In 1994 they passed the toque to their two junior partners, Mr. von Bidder and Mr. Niccolini, who continued to run the restaurant in the Seagram Building until their lease expired in 2016 and the building’s new owners replaced them. Three months ago, Mr. von Bidder and Mr. Niccolini opened a new Four Seasons at 42 East 49th Street.
Thomas George Margittai was born on April 8, 1928, in Sighet, Transylvania — its jurisdiction shifted over the years between Romania and Hungary — to Bela Margittai and Piroszca (Scheiner) Margittai. His father owned a lumber mill.
The family lived in Bucharest, Romania, until Tom was about 10, then moved to Budapest. In 1944, when the Germans invaded, the family seemed destined for extermination, but they escaped in late June on what became known as the Kastner Train, an exodus on 35 cattle cars that Adolf Eichmann of the SS had agreed to in exchange for gold, gems and cash.
The train was diverted by the German authorities to the Bergen-Belsen concentration camp, where the refugees were held for several months before most of them were transported to Switzerland by December. The family emigrated to what would become Israel before Tom Margittai moved to New York.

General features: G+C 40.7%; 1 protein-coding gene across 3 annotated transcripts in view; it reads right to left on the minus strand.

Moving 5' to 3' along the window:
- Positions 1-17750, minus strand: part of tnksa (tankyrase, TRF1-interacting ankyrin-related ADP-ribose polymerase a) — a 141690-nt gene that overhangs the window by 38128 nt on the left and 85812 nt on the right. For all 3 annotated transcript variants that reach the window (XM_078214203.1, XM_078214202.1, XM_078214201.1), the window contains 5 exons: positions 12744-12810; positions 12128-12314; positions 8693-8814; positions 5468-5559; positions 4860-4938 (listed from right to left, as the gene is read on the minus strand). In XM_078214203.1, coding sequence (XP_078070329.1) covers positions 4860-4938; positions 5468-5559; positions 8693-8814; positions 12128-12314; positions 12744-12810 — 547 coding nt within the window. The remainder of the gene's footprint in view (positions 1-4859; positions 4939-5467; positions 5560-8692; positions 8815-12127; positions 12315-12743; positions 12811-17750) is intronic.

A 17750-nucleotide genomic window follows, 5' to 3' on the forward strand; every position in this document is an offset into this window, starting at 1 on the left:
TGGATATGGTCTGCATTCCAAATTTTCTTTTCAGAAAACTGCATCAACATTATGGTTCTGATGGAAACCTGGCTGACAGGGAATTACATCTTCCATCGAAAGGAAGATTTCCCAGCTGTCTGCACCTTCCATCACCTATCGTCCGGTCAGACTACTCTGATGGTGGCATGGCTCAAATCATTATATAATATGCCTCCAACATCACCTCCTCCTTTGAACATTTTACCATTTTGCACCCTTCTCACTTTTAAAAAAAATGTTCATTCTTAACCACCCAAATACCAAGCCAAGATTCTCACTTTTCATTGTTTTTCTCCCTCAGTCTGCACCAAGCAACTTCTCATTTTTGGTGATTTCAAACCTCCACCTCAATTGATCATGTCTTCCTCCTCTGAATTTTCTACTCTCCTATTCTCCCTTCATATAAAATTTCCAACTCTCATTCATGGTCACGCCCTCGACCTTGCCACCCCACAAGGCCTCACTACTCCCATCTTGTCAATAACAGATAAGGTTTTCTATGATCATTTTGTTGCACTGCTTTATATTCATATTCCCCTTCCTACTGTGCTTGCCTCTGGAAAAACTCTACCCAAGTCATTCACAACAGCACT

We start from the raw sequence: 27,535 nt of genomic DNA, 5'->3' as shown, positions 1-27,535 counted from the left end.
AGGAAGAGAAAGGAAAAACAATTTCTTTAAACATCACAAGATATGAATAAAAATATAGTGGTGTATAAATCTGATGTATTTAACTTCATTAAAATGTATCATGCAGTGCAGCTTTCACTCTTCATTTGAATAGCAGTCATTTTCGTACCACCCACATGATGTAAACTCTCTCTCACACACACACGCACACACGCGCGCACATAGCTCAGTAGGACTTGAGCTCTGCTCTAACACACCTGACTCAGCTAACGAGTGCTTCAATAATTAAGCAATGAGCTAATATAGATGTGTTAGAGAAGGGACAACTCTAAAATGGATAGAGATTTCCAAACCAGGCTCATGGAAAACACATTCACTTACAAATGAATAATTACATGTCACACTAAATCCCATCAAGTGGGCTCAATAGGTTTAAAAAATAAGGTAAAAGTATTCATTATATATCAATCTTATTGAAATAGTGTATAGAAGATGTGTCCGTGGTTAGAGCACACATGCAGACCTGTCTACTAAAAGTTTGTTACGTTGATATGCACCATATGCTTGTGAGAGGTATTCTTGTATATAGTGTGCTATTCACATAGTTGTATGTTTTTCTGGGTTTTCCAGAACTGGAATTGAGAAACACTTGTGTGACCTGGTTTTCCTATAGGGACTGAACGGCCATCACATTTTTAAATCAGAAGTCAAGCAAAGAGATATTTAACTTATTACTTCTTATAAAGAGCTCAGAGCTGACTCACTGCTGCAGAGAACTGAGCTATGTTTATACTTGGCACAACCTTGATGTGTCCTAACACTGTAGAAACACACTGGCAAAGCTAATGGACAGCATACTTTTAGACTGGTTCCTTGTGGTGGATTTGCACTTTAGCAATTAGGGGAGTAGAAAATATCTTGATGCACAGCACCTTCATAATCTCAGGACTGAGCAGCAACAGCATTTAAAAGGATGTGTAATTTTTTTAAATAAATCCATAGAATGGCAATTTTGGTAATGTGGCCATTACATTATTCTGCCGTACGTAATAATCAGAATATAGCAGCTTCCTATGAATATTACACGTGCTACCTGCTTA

There he would become banquet manager at the Sherry-Netherland Hotel. In 1956, Mr. Kovi, who was born in Hungary, was named his assistant.
After a hiatus at the Mark Hopkins Hotel in San Francisco, Mr. Margittai returned to New York in 1962 and became a vice president of Restaurant Associates; by then Mr. Kovi had been running several high-end establishments for the conglomerate. They became directors of the Four Seasons in 1968.
In 1972, Mr. Margittai was mulling an offer to run the Playboy Clubs, but the chef and cookbook author James Beard, a friend, suggested buying the Four Seasons instead. Restaurant Associates, which had overexpanded, demanded $230,000 and insisted that Mr. Margittai and Mr. Kovi also acquire the nearly defunct Forum of the Twelve Caesars, on West 48th Street.